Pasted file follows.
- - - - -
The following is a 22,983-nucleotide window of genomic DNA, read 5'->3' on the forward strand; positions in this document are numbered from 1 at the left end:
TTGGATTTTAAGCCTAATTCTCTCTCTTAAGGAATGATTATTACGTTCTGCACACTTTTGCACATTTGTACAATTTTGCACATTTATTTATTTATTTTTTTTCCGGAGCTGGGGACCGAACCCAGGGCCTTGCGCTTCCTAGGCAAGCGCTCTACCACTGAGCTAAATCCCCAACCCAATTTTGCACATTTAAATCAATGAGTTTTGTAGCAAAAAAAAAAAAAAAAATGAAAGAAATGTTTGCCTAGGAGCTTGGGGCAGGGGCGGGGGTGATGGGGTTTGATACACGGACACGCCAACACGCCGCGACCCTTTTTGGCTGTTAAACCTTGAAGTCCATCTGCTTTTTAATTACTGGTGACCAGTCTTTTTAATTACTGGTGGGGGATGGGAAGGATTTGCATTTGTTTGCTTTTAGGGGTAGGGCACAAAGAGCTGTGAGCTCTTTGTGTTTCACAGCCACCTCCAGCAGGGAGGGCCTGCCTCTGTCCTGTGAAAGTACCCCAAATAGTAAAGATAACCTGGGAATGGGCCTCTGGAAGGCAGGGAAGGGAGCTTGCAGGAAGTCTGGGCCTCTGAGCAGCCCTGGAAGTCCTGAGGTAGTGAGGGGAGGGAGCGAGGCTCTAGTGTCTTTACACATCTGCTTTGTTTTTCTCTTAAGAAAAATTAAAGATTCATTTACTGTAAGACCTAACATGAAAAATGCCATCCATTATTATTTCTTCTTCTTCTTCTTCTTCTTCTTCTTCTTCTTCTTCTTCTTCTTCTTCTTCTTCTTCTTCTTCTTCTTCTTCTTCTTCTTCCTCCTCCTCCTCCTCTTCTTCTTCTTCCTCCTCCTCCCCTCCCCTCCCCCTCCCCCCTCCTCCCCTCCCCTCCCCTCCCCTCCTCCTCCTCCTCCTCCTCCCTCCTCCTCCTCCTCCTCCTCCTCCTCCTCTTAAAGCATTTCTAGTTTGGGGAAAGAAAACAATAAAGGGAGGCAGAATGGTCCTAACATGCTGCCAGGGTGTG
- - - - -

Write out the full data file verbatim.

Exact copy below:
The following is a 22,983-nucleotide window of genomic DNA, read 5'->3' on the forward strand; positions in this document are numbered from 1 at the left end:
TTGGATTTTAAGCCTAATTCTCTCTCTTAAGGAATGATTATTACGTTCTGCACACTTTTGCACATTTGTACAATTTTGCACATTTATTTATTTATTTTTTTTCCGGAGCTGGGGACCGAACCCAGGGCCTTGCGCTTCCTAGGCAAGCGCTCTACCACTGAGCTAAATCCCCAACCCAATTTTGCACATTTAAATCAATGAGTTTTGTAGCAAAAAAAAAAAAAAAAATGAAAGAAATGTTTGCCTAGGAGCTTGGGGCAGGGGCGGGGGTGATGGGGTTTGATACACGGACACGCCAACACGCCGCGACCCTTTTTGGCTGTTAAACCTTGAAGTCCATCTGCTTTTTAATTACTGGTGACCAGTCTTTTTAATTACTGGTGGGGGATGGGAAGGATTTGCATTTGTTTGCTTTTAGGGGTAGGGCACAAAGAGCTGTGAGCTCTTTGTGTTTCACAGCCACCTCCAGCAGGGAGGGCCTGCCTCTGTCCTGTGAAAGTACCCCAAATAGTAAAGATAACCTGGGAATGGGCCTCTGGAAGGCAGGGAAGGGAGCTTGCAGGAAGTCTGGGCCTCTGAGCAGCCCTGGAAGTCCTGAGGTAGTGAGGGGAGGGAGCGAGGCTCTAGTGTCTTTACACATCTGCTTTGTTTTTCTCTTAAGAAAAATTAAAGATTCATTTACTGTAAGACCTAACATGAAAAATGCCATCCATTATTATTTCTTCTTCTTCTTCTTCTTCTTCTTCTTCTTCTTCTTCTTCTTCTTCTTCTTCTTCTTCTTCTTCTTCTTCTTCTTCTTCTTCCTCCTCCTCCTCCTCTTCTTCTTCTTCCTCCTCCTCCCCTCCCCTCCCCCTCCCCCCTCCTCCCCTCCCCTCCCCTCCCCTCCTCCTCCTCCTCCTCCTCCCTCCTCCTCCTCCTCCTCCTCCTCCTCCTCTTAAAGCATTTCTAGTTTGGGGAAAGAAAACAATAAAGGGAGGCAGAATGGTCCTAACATGCTGCCAGGGTGTG